Under the terms of the settlement, Martin A. Webb and his companies have agreed to a $550,000 civil penalty for violating the Credit Practices Rule – which prohibits payday lenders from requiring borrowers to consent to have wages taken directly out of their paychecks in the event of a default. Following a partial judgment in favor of the FTC in September 2013, the defendants surrendered $417,740 in ill-gotten gains stemming from their prior practice of attempting to garnish consumers’ wages without court orders.

In addition to the monetary payment imposed on the defendants, the settlement prohibits them from further unfair and deceptive practices, and bars them from suing any consumer in the course of collecting a debt, except for bringing a counter suit to defend against a suit brought by a consumer.

 

 

Five of the most obnoxious debt collection tactics ever seen

Editor’s note: The CFPB, a federal agency, has proposed new rules for payday, car title, and high-cost installment lenders.

 

BUT, they need to hear from consumers- that means you! We have an easy-to-use page where you can weigh in- it only takes a minute and will help bring about important consumer protections with these loans. Please share a line or two in the comments box about why you care about this issue and want to see strong federal reforms.

PS: You do NOT have to be a payday, car title, or installment borrower to sign the petition.

 

5 Debt Collector Stories

The Consumer Financial Protection Bureau has asked the public to share their recommendations on rules they are designed for debt collectors.  If you’ve ever had a bad experience with a debt collector, (like harassing phone calls, calling the wrong person, making up amounts that you owe, etc) then you should spend 5 minutes to share your experience with the CFPB. (Click here to add your comments). Your five minutes today can help ensure that consumers aren’t left behind when these rules are designed.  There’s not much time left- comments are due by February 28, 2014.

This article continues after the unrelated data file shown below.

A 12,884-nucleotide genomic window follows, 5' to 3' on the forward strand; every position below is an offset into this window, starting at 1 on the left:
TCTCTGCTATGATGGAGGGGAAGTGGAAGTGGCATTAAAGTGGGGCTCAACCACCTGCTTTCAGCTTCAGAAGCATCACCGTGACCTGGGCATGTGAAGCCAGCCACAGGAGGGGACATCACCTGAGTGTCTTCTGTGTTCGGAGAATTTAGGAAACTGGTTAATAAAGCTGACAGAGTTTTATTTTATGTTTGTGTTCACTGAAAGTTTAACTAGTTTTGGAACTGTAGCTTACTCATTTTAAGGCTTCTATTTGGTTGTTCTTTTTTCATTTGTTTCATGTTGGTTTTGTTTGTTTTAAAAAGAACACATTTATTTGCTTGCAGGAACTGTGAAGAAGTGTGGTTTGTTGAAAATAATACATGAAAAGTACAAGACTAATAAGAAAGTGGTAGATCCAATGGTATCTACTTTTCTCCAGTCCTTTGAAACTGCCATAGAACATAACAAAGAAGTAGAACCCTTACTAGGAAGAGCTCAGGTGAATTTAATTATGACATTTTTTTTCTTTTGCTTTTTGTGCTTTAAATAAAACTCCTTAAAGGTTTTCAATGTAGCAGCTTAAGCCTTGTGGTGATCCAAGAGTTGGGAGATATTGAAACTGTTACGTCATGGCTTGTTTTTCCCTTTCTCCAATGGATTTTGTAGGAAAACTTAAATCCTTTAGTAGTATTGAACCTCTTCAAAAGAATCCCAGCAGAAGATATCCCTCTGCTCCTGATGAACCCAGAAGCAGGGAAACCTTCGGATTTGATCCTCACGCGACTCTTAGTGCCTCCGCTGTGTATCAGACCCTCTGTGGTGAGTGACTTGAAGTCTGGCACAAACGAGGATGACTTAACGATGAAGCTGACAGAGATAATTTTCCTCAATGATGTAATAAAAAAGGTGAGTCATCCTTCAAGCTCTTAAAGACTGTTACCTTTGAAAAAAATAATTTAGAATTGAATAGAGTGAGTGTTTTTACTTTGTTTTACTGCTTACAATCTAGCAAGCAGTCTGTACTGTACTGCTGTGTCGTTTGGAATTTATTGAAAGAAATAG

There are more stories out there, and the CFPB needs to hear them.

These are five example of some of the more obnoxious debt collector tactics:

1) Threatening a senior citizen that you’ll put them in jail if they don’t pay their debts.

2) Calling a cell phone company and impersonating a person’s father in order to be added to their cell phone account in order to get personal details about them, and then sending text messages to them calling them “Fat  Pig” and a “200 pound slob.”

3) Sending an Illinois breast cancer survivor to jail for a debt she didn’t owe.

4) Using racial slurs (while racist, illegal, and obnoxious, the good news is that the recipient of these calls  successfully sued the debt collector for $1.5 million).

5) Threatening to dig up a dead family member’s body.

If you’ve had similar bad experiences with a debt collector, NOW is the time to speak up.  It’s a very simple process- you simply visit this website  and share your experience by clicking on “COMMENT NOW.”  If you have suggestions on how the CFPB can design the rules, be sure to include them.

The clock is ticking- the CFPB is only accepting comments until February 28, 2014.

Consumers: Now is the Time to Act Against Debt Collectors

Debt Collection Rules to be updated by CFPB

Debt Collectors: You’ve probably heard the horror stories- whether it’s calling people at work, threatening to come to their homes, or even threatening to send the police.   CNNMoney has a list of some of the worst offenders- (Debt collection horror stories) including one firm who pretended to be a law firm and threatened a borrower that they would come to their office and their co-workers would have to pick them out of a line-up.

In California, a debt collector kept bothering a state senator about a debt he had never taken out and never owed.  You can read about the legislation that was subsequently passed, in part due to his experience here:  Two Laws Signed by Governor Brown Will Help Consumers in California Facing Illegal Debt Collection Practices.

Is there a way to stop the madness?  To give power back to consumers?  To require collectors to follow the rules, and if they don’t, shut them down?

You betcha.  But you have to act NOW.  The deadline is February 28, 2014.

The Consumer Financial Protection Bureau has announced that it will be updating the Fair Debt Collection Practices Act.  As part of this process, it is seeking input from everyone that will be affected.

Debt collection is a profitable business, and so the people that own these companies (and that benefit from the status quo of harassing borrowers) will give their input and would probably prefer the rules don’t change.

That’s where consumers can help.

If you’ve had an experience with a debt collector, NOW is the time to speak up.  It’s a very simple process- you simply visit this website  and share your experience by clicking on “COMMENT NOW”

As they say in weddings: “Speak now or forever hold your peace!”

Interested in learning more about laws to protect consumers?  You might be interested in our earlier post on this topic: New Report Finds that State of California Could do More to Help Families with Debt Collectors.